VOC Removal

VOCs, or volatile organic compounds, are gases that can be emitted into the air by a variety of sources. They can have a negative impact on indoor air quality and be harmful to humans and pets alike. The health effects of exposure to VOCs vary between individuals and are usually dependent on the length and intensity of the exposure.

Carbon filters remove VOCs by a process called ad-sorption. This differs from absorption, where pollutants are absorbed inside the structure itself-like a sponge absorbs water. With ad-sorption, the carbon has extra exterior surface area that gives gaseous molecules a chance to stick to it. This is why coconut-based bulk activated carbon is one of the most effective types of carbon for VOC removal.

Activated carbon has been treated to make it more porous, and is often impregnated with substances that help it adsorb certain chemicals, like odor-causing chemicals or VOCs. This enhances its effectiveness and extends the life of the carbon.

Carbon filters work by ad-sorption, which is when chemicals bind to the carbon at a molecular level, similar to how magnets attract and hold iron filings. Generally, the higher the molecular weight (MW), the better the carbon will perform at removing chemicals. When the adsorption capacity of the carbon is reached, it needs to be changed. The best way to determine if your carbon filter is working properly is to measure its ad-sorption capacity with an air quality monitor.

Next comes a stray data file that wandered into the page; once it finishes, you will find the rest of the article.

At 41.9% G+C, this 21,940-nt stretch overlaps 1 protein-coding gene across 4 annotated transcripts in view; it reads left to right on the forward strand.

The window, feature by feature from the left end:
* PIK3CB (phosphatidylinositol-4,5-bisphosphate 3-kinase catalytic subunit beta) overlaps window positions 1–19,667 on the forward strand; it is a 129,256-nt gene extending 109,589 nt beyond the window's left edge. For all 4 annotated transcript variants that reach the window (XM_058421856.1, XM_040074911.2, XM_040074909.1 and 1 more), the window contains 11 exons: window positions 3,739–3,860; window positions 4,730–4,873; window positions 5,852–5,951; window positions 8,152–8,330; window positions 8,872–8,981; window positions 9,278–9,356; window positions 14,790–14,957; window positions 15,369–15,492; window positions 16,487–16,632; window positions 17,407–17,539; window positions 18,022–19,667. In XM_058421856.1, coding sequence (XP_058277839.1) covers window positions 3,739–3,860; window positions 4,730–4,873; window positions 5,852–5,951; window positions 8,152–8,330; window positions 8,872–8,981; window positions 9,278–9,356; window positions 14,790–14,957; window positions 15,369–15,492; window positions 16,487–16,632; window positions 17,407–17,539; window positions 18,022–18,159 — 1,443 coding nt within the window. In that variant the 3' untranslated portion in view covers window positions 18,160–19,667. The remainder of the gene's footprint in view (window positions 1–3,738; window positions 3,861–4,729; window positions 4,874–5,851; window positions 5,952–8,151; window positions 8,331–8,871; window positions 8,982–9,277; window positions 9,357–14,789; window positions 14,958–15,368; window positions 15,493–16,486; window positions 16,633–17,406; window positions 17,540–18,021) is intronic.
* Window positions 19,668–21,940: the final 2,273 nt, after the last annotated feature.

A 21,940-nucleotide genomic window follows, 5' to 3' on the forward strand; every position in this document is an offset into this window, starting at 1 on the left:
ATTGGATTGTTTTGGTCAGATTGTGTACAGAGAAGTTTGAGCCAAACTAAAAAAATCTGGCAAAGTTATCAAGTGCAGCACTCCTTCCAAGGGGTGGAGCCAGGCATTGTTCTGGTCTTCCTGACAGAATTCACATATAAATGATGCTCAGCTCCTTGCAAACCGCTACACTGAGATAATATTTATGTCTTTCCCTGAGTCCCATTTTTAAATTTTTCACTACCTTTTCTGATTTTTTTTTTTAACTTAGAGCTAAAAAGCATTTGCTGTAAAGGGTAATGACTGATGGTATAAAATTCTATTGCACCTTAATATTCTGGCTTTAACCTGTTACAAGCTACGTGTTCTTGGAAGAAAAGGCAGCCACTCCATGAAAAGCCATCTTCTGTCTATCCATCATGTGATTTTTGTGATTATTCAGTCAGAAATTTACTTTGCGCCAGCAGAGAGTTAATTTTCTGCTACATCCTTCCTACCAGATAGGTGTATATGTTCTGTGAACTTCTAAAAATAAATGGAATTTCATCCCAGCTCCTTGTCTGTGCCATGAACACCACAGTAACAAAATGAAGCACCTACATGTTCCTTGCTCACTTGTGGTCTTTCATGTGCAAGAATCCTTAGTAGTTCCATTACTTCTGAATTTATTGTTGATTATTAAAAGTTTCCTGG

Fluoride Removal

Carbon filters remove VOCs (volatile organic compounds) and odors that other mechanical air filter types like HEPA can’t touch, including some of the chemicals in secondhand smoke or those given off by paint or cleaning products. A carbon filter also can trap toxins in the air from wildfire smoke and many common cooking smells, such as those from fish, sauteed onions, curry and fried foods.

Activated carbon works by a process called adsorption. It is different from absorption because unlike water that fills a sponge, the chemicals that adsorb onto carbon do so on a molecular level. This allows the carbon to trap gases until it is saturated, at which point it needs to be replaced.

The type of carbon used in a filter and the way it is treated (activated) affects its effectiveness. For example, some carbons are better at removing chlorine or trihalomethanes than others. Some are even specialized in removing specific heavy metals such as arsenic, chromium or lead from water.

The thickness of the carbon in a filter is important as well, because it gives it more surface area to absorb contaminants. Thicker carbon lasts longer than thinner carbon, which will need to be replaced sooner. Another factor is the concentration of organic chemicals — one carbon filter may be more effective than another at filtering high or low concentrations of certain chemicals.